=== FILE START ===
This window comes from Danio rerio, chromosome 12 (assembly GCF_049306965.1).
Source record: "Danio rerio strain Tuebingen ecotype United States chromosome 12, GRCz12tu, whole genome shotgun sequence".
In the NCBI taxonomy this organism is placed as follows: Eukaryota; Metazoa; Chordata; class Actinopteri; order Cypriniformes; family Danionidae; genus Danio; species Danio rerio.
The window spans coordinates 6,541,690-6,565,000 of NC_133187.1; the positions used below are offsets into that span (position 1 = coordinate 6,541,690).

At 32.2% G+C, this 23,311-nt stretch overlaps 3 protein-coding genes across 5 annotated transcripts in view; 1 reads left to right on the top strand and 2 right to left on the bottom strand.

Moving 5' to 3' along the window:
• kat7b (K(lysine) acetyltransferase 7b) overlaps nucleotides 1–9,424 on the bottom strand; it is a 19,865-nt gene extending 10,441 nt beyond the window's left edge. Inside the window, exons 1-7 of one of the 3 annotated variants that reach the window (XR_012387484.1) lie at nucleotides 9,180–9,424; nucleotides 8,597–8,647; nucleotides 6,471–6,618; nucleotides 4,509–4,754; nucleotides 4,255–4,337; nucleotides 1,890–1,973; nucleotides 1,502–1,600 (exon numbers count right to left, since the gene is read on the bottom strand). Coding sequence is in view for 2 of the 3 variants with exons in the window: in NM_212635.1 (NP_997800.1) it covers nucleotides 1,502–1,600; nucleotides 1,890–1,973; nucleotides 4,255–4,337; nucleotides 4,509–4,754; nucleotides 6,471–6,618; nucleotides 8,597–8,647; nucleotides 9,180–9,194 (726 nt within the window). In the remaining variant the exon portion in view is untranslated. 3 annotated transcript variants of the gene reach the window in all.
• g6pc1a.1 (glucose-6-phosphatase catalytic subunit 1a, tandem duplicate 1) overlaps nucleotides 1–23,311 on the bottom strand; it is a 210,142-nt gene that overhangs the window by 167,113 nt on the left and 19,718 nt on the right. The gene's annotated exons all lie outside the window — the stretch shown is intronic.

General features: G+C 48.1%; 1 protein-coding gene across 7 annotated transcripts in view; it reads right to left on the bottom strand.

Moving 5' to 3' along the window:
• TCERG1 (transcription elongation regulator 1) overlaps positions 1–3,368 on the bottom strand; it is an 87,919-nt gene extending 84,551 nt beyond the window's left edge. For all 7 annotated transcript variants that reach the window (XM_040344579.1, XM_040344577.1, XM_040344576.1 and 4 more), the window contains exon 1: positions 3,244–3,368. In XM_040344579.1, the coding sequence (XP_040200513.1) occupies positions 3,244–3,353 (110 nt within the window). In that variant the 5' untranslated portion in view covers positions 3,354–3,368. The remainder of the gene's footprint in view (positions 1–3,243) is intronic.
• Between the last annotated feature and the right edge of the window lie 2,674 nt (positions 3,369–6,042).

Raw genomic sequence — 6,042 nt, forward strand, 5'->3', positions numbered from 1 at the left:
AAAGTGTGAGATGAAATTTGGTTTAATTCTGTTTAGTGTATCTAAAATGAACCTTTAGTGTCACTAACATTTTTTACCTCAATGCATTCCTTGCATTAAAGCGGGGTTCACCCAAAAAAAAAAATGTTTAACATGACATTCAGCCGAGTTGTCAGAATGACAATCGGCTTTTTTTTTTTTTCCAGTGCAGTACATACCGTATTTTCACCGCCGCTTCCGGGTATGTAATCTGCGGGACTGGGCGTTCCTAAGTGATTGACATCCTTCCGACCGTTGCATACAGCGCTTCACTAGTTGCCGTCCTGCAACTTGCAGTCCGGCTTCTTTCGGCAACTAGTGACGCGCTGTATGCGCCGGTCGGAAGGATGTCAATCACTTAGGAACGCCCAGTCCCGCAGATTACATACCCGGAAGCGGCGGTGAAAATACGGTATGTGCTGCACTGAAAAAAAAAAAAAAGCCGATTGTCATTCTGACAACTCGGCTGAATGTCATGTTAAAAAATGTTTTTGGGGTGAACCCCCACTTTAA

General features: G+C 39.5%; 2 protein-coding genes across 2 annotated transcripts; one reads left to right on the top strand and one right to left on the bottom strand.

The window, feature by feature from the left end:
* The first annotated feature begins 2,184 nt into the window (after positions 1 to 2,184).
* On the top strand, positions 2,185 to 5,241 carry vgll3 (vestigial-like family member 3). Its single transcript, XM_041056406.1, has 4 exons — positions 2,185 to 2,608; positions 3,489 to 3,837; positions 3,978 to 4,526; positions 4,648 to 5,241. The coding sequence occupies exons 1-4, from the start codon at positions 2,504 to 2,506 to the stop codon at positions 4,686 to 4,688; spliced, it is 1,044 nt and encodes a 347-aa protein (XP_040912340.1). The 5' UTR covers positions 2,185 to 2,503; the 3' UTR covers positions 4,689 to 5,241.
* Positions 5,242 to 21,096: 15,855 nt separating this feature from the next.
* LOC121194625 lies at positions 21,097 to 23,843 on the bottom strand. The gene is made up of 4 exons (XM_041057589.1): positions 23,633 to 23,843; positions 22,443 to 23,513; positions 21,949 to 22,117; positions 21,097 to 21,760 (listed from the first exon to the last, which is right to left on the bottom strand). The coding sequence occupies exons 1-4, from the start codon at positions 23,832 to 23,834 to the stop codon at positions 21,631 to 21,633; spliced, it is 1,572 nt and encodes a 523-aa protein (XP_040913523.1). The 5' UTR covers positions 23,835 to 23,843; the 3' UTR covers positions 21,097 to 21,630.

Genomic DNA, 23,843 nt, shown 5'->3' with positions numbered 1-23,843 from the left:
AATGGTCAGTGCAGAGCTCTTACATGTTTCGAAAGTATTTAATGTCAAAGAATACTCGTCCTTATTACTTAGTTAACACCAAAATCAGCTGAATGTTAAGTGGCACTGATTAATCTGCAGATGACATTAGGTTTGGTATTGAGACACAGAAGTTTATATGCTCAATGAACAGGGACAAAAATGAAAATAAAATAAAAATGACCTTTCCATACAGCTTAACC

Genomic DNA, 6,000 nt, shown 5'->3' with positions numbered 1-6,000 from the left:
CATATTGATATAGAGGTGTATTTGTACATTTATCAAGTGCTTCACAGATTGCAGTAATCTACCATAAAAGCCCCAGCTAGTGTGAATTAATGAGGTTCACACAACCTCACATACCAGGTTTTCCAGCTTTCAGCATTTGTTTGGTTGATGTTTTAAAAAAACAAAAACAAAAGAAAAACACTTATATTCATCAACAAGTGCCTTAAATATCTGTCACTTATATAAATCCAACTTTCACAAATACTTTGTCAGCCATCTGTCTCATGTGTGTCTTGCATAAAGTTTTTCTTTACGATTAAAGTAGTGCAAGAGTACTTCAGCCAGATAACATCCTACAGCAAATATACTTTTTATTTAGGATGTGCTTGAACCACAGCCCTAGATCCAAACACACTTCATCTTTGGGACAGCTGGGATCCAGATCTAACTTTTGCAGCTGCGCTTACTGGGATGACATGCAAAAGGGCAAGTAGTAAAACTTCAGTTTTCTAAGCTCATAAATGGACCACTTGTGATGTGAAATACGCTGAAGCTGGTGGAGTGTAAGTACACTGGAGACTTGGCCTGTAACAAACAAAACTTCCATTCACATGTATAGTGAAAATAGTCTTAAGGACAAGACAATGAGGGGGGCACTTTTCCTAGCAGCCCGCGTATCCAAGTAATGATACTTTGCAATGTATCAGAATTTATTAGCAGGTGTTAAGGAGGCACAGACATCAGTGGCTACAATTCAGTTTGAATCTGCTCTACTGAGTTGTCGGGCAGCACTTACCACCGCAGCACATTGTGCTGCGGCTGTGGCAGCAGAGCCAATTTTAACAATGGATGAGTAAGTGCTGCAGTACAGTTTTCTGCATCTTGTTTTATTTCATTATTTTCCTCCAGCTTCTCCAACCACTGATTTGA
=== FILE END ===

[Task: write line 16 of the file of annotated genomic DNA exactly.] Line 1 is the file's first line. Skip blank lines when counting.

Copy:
The window, feature by feature from the left end: